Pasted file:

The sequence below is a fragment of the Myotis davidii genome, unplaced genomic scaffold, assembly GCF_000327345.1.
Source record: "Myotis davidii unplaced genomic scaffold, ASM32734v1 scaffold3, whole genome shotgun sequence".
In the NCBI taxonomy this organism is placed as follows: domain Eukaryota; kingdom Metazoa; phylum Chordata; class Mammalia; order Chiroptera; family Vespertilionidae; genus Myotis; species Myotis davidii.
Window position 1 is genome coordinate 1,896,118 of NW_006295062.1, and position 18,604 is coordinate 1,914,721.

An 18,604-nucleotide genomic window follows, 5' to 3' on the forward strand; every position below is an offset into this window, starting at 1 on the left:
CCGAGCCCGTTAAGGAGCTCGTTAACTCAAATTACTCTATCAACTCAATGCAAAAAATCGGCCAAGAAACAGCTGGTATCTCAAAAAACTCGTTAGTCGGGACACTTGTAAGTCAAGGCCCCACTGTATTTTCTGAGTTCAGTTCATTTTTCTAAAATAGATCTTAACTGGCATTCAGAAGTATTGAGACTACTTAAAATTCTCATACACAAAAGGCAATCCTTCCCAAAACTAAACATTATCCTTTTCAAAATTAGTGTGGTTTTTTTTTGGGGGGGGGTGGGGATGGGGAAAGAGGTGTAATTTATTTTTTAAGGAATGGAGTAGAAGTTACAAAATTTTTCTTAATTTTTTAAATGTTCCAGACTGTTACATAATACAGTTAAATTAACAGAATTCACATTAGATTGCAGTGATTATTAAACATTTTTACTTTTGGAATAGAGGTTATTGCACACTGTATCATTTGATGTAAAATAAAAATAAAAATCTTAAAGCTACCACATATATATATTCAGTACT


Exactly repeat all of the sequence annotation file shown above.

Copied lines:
The sequence below is a fragment of the Myotis davidii genome, unplaced genomic scaffold, assembly GCF_000327345.1.
Source record: "Myotis davidii unplaced genomic scaffold, ASM32734v1 scaffold3, whole genome shotgun sequence".
In the NCBI taxonomy this organism is placed as follows: domain Eukaryota; kingdom Metazoa; phylum Chordata; class Mammalia; order Chiroptera; family Vespertilionidae; genus Myotis; species Myotis davidii.
Window position 1 is genome coordinate 1,896,118 of NW_006295062.1, and position 18,604 is coordinate 1,914,721.

An 18,604-nucleotide genomic window follows, 5' to 3' on the forward strand; every position below is an offset into this window, starting at 1 on the left:
CCGAGCCCGTTAAGGAGCTCGTTAACTCAAATTACTCTATCAACTCAATGCAAAAAATCGGCCAAGAAACAGCTGGTATCTCAAAAAACTCGTTAGTCGGGACACTTGTAAGTCAAGGCCCCACTGTATTTTCTGAGTTCAGTTCATTTTTCTAAAATAGATCTTAACTGGCATTCAGAAGTATTGAGACTACTTAAAATTCTCATACACAAAAGGCAATCCTTCCCAAAACTAAACATTATCCTTTTCAAAATTAGTGTGGTTTTTTTTTGGGGGGGGGTGGGGATGGGGAAAGAGGTGTAATTTATTTTTTAAGGAATGGAGTAGAAGTTACAAAATTTTTCTTAATTTTTTAAATGTTCCAGACTGTTACATAATACAGTTAAATTAACAGAATTCACATTAGATTGCAGTGATTATTAAACATTTTTACTTTTGGAATAGAGGTTATTGCACACTGTATCATTTGATGTAAAATAAAAATAAAAATCTTAAAGCTACCACATATATATATTCAGTACT